A chance ‘find’ on social media had alerted me to the opportunity to be part of a 2000 strong chorus coming together to perform Sir Karl Jenkins’ The Armed Man in Berlin. This music was written as a Mass for Peace which embraces many religions and was originally dedicated to the victims of Kosovo, however, it is relevant to all experiences of war. I knew immediately that this was not to be missed! A group of 10 choir members (and one supporter!) got together and we organised all that was necessary to make the trip happen.
We arrived in Berlin on Tuesday October 30th 2018, and next day, attended the first rehearsal with the excellent and very charismatic Nicol Matt and Alex Koller who were both so skilled in getting a group of strangers to sound like a (very large!) chorus. A good lesson about mental imagery to help the mood of the various sections of the piece, e.g. in the Kyrie, imagine cradling and singing to a baby.
On the Thursday afternoon members from each of the 30 countries represented in the choir were encouraged to meet outside the Arena with a national flag and everyone was asked to be prepared to sing a national song. We, along with other Scottish choir members sang ‘Bonnie Banks of Loch Lomond’. It was so lovely that everyone joined in any song they knew. Being a dual national, I couldn’t resist joining some Israeli Choristers and we sang Shalom Chaverim, a round which many choirs around the world seem to know – and again, lots of people joined in. Passers-by seemed to love it and the atmosphere was very joyous and very special.
That evening we also had a full rehearsal at the Mercedes Benz Arena by Sir Karl HIMSELF as well as a full orchestra – the superb World Orchestra for Peace with musicians from all over the world.
The time was spent trying to ensure that we were as united as we could, staying in pitch (an orchestra can help an amateur chorus with this) and most importantly, that the piece was progressing in time with the projected images on the large screens. This, we discovered, was quite a challenge, it seemed like every bar was timed with images to match it, and the tempo which was predetermined, was sent to a device worn by Sir Karl, giving him a click which he had to follow at precisely the right time in order to ensure that the image transition was correct. The full effect of this was not obvious until in the dress rehearsal when we found ourselves glancing behind at the screens to see some of the images selected to correspond with the various movements of the piece. At key point, some of us were close to sobbing, I wondered whether I would be able to hold it together in the performance!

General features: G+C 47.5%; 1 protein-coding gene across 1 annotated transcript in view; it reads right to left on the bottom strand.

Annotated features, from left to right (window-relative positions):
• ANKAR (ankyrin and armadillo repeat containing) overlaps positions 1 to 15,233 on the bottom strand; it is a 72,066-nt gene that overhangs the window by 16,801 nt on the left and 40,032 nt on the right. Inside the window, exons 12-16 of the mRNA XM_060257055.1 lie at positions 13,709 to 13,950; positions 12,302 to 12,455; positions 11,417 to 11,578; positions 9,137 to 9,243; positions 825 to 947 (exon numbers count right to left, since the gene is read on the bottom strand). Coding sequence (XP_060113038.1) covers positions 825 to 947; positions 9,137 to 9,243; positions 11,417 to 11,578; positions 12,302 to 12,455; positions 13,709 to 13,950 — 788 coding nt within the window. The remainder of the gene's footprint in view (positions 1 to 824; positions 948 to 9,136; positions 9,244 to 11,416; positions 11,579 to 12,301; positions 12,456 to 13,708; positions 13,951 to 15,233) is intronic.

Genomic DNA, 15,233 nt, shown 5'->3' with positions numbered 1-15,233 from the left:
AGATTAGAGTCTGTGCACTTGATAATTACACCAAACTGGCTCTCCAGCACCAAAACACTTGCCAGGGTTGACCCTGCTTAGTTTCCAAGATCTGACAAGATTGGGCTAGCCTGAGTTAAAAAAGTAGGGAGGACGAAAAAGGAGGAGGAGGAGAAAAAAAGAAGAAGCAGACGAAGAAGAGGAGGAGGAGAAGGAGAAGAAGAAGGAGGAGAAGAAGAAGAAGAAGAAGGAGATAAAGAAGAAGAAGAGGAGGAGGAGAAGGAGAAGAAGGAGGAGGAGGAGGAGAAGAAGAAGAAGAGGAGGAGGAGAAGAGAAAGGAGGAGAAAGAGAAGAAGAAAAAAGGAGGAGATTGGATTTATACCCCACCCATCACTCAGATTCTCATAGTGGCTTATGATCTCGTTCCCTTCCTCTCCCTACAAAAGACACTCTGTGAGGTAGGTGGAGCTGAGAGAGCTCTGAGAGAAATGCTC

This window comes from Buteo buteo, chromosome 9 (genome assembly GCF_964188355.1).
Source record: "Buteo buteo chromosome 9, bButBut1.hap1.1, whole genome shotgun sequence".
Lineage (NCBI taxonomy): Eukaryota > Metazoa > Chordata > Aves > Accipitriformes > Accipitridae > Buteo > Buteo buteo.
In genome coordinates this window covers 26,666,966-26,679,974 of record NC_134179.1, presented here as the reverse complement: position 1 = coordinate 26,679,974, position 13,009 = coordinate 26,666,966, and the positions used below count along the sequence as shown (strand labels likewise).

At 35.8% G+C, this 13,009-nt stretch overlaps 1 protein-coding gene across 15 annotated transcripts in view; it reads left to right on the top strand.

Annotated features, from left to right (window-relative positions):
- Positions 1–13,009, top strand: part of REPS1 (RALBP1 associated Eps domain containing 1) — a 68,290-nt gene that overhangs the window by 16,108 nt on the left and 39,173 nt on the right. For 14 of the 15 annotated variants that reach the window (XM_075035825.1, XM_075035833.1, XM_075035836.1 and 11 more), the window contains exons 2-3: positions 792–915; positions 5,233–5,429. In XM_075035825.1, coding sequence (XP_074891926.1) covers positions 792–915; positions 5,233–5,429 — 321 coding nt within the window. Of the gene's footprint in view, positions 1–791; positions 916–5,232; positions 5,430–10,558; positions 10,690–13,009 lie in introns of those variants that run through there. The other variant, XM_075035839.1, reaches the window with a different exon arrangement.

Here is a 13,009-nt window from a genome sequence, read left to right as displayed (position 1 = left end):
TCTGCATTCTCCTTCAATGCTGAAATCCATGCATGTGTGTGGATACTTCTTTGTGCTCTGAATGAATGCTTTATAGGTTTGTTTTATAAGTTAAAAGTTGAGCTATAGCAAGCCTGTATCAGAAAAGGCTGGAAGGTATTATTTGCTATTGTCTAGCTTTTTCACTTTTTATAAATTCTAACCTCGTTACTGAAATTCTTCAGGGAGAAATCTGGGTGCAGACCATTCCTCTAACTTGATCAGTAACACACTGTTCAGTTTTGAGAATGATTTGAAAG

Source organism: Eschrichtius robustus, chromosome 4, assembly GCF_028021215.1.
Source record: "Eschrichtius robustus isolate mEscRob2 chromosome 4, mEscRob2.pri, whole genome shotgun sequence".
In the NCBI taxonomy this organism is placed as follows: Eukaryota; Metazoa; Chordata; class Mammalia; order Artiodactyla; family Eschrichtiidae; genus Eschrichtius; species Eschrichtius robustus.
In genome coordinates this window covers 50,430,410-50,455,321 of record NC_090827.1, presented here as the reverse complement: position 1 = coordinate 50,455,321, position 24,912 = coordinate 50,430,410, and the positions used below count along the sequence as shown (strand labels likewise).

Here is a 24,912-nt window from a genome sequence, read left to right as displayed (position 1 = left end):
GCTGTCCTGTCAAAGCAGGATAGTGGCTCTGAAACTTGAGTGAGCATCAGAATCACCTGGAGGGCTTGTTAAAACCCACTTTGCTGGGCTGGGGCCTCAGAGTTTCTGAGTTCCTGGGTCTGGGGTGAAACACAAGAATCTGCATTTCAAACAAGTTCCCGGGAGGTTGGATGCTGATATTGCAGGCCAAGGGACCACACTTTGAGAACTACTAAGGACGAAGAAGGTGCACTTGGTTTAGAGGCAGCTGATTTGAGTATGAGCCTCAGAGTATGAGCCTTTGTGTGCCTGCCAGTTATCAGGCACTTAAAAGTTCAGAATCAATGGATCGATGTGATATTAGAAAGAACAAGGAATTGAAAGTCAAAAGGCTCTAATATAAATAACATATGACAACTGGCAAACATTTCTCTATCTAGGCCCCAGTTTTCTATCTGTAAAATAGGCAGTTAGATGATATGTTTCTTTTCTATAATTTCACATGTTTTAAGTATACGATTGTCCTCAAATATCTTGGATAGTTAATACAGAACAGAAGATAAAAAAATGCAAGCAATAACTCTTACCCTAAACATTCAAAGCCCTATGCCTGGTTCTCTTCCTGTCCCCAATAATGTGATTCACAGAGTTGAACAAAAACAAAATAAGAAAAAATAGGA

Of course, preparation is everything and the dress rehearsal helped us de-sensitise to the moving, sometimes, harrowing images projected. We also got to listen to the first part of the concert programme which was stunning. This first part included Jenkins’ brand-new composition Lamentations, written in response to the beautiful poem by Amineh Abouh Kerech, born in 2004, a refugee from the Syrian conflict. The second half of the concert was The Armed Man, and before we commenced, the audience was asked not to clap between the movements. It is hard to put to words the feelings generated by the performance, particularly at the end, there was a stunning silence – what felt like a long pause between the time Sir Karl lowered his arms and the first person to clap their hands. It was such a sign of respect, as if the whole arena just took that moment to let the experience sink in. I suppose to us, we can hardly believe we actually took part in this most awesome, meaningful experience. Perhaps the choral experience of our lives.
Apart from the singing, we had, as a group, the most amazing time. Laughter, good food, some time to explore little bits of Berlin, and a sense that we were sharing something very special, an experience we will never forget!